As far as I understand, the momentum operator is:

$\hat{p} = -i \hbar \frac{\partial}{\partial \hat{q}}$

Where I'm not sure at this point if it's mathematically correct to talk about a derivative wrt. the position operator - but the point is, as far as I understand, that this equality is true in general, without taking the Schrodinger representation. It is not a derivative wrt the position eigenvalues.

Since $\hat{p}$ is a Hermitian operator, $\frac{\partial}{\partial \hat{q}}$ must be pure imaginary. So I think it's true that:

$\left( \frac{\partial}{\partial \hat{q}} |ψ> \right)^{\dagger} = <ψ|\left( \frac{\partial}{\partial \hat{q}} \right)^{\dagger} = -<ψ| \frac{\partial}{\partial \hat{q}}$

Similarly:

$\hat{H} |ψ> = i \hbar \frac{\partial |ψ>}{\partial t}$

Hence:

$\left( \frac{\partial}{\partial t} |ψ> \right)^{\dagger} = <ψ|\left( \frac{\partial}{\partial t} \right)^{\dagger} = - \frac{\partial}{\partial t} <ψ|$

But that is wrong. The minus shouldn't be there. What mistake am I making?
Also, can we say: $\hat{H} = i \hbar \frac{\partial }{\partial t}$ ?

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 Since $\hat{p}$ is a Hermitian operator, $\frac{\partial}{\partial \hat{q}}$ must be pure imaginary.
... in order to give real eigenvalues you are thinking? But surely you only need any resulting, additional, imaginary components to cancel out?

 $\hat{H} = -i\hbar\frac{\partial}{\partial t}$
... kinda, though we'd usually write:
$$\hat{H} = \frac{\hat{p}^2}{2m}$$

So for an energy eigenstate like $\Psi(x,t)=\psi_n(x) e^{iE_nt/\hbar}$ you'll see the two expressions give the same result.

notice that $\frac{\partial}{\partial t}$, in this example, is not purely imaginary yet the Hamiltonian operator is still giving real eigenvalues.

Recognitions:
 Quote by Loro Since $\hat{p}$ is a Hermitian operator, $\frac{\partial}{\partial \hat{q}}$ must be pure imaginary. So I think it's true that: $$\def\<{\langle} \def\>{\rangle} \left( \frac{\partial}{\partial \hat{q}} |ψ\> \right)^{\dagger} = \<ψ|\left( \frac{\partial}{\partial \hat{q}} \right)^{\dagger} = -\<ψ| \frac{\partial}{\partial \hat{q}}$$
Taking adjoints of such operators must be done more carefully. Consider an inner product ##C := \<\phi|P \psi\>##, where ##P## is the momentum operator. For ##P## to be selfadjoint we must have ##C = \<P \phi|\psi\>## also.

Writing ##C## in terms of Schrodinger wave functions, etc, (so that ##P## is represented as the derivative you described), this becomes
$$C := \<\phi|P \psi\> ~\equiv~ -i\hbar \int\! dq \; \phi^*(q) \partial_q \psi(q)$$
To make the derivative act on ##\phi## instead, we must use integration by parts, together with an assumption that the wave functions vanish sufficiently fast as ##q\to\infty##. This gives:
$$C = + i\hbar \int\! dq \; \Big( \partial_q \phi^*(q) \Big) \psi(q) ~=~ \int\! dq \; \Big(-i \hbar \partial_q \phi(q) \Big)^* \psi(q) ~\equiv~ \<P \phi|\psi\> ~,$$ as claimed.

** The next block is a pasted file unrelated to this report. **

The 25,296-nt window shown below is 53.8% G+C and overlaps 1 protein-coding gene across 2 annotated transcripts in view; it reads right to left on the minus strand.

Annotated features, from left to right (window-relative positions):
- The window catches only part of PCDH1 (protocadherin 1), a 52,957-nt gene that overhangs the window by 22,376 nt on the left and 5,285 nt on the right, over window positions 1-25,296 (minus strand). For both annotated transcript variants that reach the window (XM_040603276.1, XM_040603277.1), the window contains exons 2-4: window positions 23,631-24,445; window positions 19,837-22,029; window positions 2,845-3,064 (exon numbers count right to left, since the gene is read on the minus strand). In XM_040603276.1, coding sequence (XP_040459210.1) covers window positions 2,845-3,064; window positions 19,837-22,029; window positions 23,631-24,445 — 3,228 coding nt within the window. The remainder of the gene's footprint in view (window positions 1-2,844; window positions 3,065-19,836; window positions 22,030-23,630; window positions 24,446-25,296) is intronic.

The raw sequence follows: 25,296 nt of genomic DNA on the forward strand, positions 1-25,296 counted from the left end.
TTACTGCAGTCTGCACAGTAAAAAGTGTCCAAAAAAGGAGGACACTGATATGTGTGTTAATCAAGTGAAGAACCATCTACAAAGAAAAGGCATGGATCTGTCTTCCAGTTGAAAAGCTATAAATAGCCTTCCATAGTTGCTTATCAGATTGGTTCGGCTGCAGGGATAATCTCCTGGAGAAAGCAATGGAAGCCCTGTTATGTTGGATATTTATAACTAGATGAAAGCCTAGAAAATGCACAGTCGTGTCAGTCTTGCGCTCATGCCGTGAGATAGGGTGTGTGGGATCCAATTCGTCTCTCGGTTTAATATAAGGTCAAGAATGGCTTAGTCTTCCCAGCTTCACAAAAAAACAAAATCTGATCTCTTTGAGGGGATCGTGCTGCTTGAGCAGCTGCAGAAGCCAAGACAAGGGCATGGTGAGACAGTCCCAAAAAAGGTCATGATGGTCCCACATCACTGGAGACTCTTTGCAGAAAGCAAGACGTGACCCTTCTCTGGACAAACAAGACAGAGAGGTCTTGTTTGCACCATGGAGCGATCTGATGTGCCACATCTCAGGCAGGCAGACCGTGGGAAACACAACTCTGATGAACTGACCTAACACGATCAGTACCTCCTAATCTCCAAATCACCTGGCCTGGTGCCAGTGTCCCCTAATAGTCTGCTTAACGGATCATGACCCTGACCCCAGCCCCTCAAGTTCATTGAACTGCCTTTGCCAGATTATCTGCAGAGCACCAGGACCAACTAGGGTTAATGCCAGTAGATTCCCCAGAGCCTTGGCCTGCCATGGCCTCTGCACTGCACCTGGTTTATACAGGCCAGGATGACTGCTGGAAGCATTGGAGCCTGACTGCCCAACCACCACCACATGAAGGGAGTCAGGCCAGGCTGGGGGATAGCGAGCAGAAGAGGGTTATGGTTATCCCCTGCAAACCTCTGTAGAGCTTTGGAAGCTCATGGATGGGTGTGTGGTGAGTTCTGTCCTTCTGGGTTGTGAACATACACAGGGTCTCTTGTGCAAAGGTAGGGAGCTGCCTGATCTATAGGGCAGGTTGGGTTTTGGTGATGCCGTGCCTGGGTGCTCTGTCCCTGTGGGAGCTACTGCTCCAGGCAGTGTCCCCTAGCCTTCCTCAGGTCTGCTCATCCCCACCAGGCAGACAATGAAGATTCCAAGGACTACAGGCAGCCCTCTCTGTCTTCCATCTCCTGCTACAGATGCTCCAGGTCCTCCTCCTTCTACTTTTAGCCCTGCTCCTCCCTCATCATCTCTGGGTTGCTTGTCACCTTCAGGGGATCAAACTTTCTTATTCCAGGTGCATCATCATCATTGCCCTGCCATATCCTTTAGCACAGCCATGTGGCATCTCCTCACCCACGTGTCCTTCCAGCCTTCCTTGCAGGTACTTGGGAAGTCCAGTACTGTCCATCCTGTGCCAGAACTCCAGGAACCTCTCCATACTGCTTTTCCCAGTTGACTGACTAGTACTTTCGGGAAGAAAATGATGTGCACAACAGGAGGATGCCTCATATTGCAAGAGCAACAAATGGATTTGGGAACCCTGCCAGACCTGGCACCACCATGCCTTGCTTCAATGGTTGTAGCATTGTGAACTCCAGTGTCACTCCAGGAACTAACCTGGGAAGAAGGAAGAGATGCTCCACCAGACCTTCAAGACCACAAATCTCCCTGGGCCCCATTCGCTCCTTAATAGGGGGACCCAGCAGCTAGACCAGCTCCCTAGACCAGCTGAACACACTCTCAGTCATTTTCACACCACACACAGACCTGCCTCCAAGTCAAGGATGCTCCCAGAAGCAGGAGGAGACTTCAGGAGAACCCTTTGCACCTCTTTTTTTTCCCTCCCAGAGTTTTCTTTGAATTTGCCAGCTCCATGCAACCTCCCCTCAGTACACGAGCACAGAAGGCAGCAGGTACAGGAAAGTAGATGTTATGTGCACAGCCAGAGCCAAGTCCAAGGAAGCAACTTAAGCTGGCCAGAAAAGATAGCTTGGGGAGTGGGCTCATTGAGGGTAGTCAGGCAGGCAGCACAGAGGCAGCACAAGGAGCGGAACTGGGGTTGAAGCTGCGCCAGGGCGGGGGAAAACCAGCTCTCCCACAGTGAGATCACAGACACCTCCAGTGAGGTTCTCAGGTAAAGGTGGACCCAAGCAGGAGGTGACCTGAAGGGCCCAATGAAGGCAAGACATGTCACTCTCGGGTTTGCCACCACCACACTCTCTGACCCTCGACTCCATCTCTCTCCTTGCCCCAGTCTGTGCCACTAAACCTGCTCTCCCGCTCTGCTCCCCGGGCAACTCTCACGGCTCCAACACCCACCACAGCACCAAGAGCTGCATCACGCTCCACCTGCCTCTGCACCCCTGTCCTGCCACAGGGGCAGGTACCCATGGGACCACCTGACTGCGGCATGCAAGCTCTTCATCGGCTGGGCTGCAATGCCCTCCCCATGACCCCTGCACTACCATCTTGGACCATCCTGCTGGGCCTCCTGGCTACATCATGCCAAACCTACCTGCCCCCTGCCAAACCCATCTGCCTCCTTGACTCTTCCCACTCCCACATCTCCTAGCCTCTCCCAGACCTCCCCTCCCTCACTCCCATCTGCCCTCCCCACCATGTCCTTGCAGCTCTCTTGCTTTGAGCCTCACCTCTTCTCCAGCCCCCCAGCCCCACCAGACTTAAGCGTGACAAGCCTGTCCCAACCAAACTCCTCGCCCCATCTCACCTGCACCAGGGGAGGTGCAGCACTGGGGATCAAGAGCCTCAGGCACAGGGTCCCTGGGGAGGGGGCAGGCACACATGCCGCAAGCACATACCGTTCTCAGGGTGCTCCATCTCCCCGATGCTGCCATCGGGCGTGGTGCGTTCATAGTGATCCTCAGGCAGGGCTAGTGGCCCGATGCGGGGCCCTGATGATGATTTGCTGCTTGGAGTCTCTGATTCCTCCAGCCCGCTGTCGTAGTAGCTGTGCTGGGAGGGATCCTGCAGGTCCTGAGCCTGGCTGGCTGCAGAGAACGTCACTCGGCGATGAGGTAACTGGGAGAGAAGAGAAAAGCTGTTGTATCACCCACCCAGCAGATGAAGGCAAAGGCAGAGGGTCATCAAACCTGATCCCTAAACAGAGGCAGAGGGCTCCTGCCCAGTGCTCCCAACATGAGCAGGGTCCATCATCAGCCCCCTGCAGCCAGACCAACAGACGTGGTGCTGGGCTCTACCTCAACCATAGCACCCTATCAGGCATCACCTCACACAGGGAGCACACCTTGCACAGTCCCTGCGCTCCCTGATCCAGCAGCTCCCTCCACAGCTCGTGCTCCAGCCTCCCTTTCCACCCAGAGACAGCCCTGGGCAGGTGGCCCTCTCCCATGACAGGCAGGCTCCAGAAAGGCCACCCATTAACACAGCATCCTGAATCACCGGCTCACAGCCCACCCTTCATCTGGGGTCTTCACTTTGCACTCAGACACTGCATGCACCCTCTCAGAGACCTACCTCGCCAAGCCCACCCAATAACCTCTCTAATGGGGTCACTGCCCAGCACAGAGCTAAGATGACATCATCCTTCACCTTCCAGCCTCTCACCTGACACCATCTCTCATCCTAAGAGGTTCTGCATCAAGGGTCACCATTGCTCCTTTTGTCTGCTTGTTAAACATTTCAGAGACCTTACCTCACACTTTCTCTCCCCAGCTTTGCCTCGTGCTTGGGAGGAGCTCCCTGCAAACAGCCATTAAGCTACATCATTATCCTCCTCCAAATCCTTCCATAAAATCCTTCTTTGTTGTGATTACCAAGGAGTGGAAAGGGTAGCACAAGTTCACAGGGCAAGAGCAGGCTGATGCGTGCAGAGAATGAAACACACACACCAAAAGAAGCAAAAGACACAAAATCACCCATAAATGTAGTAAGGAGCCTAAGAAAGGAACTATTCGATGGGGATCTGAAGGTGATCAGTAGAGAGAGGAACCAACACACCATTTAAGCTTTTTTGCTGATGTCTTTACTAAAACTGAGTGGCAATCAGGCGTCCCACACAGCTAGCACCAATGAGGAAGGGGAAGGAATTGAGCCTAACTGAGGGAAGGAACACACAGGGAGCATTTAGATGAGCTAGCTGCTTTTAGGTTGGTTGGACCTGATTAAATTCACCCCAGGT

HTH.

[Edit: last equation changed after typo pointed out in post#4 below.]

Recognitions:

 Quote by strangerep $$C = + i\hbar \int\! dq \; \Big( \partial_q \phi^*(q) \Big) \psi(q) ~=~ \int\! dq \; \Big(-i \hbar \partial_q \phi^*(q) \Big) \psi(q) ~\equiv~ \langle P \phi|\psi\rangle ~,$$ as claimed. HTH.
$$C = + i\hbar \int\! dq \; \Big( \partial_q \phi^*(q) \Big) \psi(q) ~=~ \int\! dq \; \Big(-i \hbar \partial_q \phi(q) \Big)^* \psi(q) ~\equiv~ \langle P \phi|\psi\rangle ~,$$

Recognitions:
 Quote by vanhees71 This final equation must read $$C = + i\hbar \int\! dq \; \Big( \partial_q \phi^*(q) \Big) \psi(q) ~=~ \int\! dq \; \Big(-i \hbar \partial_q \phi(q) \Big)^* \psi(q) ~\equiv~ \langle P \phi|\psi\rangle ~,$$
OOPS, yes! I changed my post #3 accordingly. Thanks for the correction.

Thanks for the replies.

 $+ i\hbar \int\! dq \; \Big( \partial_q \phi^*(q) \Big) \psi(q) ~=~ \int\! dq \; \Big(-i \hbar \partial_q \phi(q) \Big)^* \psi(q)$

But when you say that, aren't you assuming in this step, that:

$\partial_q ^{ \dagger} = \partial_q$

Which, as I understand, is the result we're trying to justify?

 Proving this more carefully: $<\phi | \left( -i\hbar \hat{\partial_q} \right) |\psi > = \int dq' <\phi | q' >< q' | \left( -i\hbar \hat{\partial_q} \right) |\psi > = -i\hbar \int dq' \phi^{*} \partial_{q'} \psi$ $<\phi | \left( -i\hbar \hat{\partial_q} \right)^{\dagger} |\psi > = \int dq' <\phi | q' >< q' | \left( -i\hbar \hat{\partial_q} \right)^{\dagger} |\psi > = +i\hbar \int dq' \phi^{*} \partial_{q'}^{\dagger} \psi$ And demanding that $\hat{p}$ is self-adjoint, both expressions have to be equal. Hence: $\int dq' \phi^{*} \partial_{q'}^{\dagger} \psi = -\int dq' \phi^{*} \partial_{q'} \psi$ $\int dq' <\phi |q'> = -\int dq' <\phi | q'>$ $<\phi | \hat{\partial_{q}}^{\dagger} |\psi> = - <\phi | \hat{\partial_{q}} |\psi>$ And since this works for any $\phi$ and ψ: $\hat{\partial_{q}}^{\dagger} = -\hat{\partial_{q}}$
 Recognitions: Science Advisor Sorry for interrupting but please note that 1) a wave function ψ(q) in q-space or ψ(p) p-space is always a projection of the abstract state |ψ> on the position-eigenstate but only on wave functions ψ(q) = . An expression like ∂q|ψ> is ill-defined!!